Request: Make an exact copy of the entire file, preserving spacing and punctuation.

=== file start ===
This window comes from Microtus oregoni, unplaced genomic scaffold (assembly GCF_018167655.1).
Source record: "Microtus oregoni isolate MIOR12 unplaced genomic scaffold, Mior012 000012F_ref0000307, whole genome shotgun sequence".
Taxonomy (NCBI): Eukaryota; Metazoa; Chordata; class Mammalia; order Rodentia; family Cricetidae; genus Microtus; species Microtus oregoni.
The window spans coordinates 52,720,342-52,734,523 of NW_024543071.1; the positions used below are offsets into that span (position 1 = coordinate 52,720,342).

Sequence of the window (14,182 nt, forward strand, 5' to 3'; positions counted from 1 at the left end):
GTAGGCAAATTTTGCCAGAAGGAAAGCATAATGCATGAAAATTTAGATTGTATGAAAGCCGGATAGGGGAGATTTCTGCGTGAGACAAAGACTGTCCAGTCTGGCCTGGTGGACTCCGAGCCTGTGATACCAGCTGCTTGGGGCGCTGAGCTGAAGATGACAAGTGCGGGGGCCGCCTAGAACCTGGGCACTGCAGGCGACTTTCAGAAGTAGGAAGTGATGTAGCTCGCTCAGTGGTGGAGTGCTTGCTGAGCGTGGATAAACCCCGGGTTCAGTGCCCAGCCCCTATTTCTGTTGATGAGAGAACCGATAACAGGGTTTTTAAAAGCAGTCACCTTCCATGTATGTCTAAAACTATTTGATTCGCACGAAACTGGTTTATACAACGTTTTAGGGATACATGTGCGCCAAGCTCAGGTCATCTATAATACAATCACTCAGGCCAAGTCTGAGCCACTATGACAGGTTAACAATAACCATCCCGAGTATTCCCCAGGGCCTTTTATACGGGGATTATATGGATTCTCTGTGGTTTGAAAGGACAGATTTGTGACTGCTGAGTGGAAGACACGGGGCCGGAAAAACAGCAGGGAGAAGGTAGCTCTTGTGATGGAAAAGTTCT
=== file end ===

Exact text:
This window comes from Microtus oregoni, unplaced genomic scaffold (assembly GCF_018167655.1).
Source record: "Microtus oregoni isolate MIOR12 unplaced genomic scaffold, Mior012 000012F_ref0000307, whole genome shotgun sequence".
Taxonomy (NCBI): Eukaryota; Metazoa; Chordata; class Mammalia; order Rodentia; family Cricetidae; genus Microtus; species Microtus oregoni.
The window spans coordinates 52,720,342-52,734,523 of NW_024543071.1; the positions used below are offsets into that span (position 1 = coordinate 52,720,342).

Sequence of the window (14,182 nt, forward strand, 5' to 3'; positions counted from 1 at the left end):
GTAGGCAAATTTTGCCAGAAGGAAAGCATAATGCATGAAAATTTAGATTGTATGAAAGCCGGATAGGGGAGATTTCTGCGTGAGACAAAGACTGTCCAGTCTGGCCTGGTGGACTCCGAGCCTGTGATACCAGCTGCTTGGGGCGCTGAGCTGAAGATGACAAGTGCGGGGGCCGCCTAGAACCTGGGCACTGCAGGCGACTTTCAGAAGTAGGAAGTGATGTAGCTCGCTCAGTGGTGGAGTGCTTGCTGAGCGTGGATAAACCCCGGGTTCAGTGCCCAGCCCCTATTTCTGTTGATGAGAGAACCGATAACAGGGTTTTTAAAAGCAGTCACCTTCCATGTATGTCTAAAACTATTTGATTCGCACGAAACTGGTTTATACAACGTTTTAGGGATACATGTGCGCCAAGCTCAGGTCATCTATAATACAATCACTCAGGCCAAGTCTGAGCCACTATGACAGGTTAACAATAACCATCCCGAGTATTCCCCAGGGCCTTTTATACGGGGATTATATGGATTCTCTGTGGTTTGAAAGGACAGATTTGTGACTGCTGAGTGGAAGACACGGGGCCGGAAAAACAGCAGGGAGAAGGTAGCTCTTGTGATGGAAAAGTTCT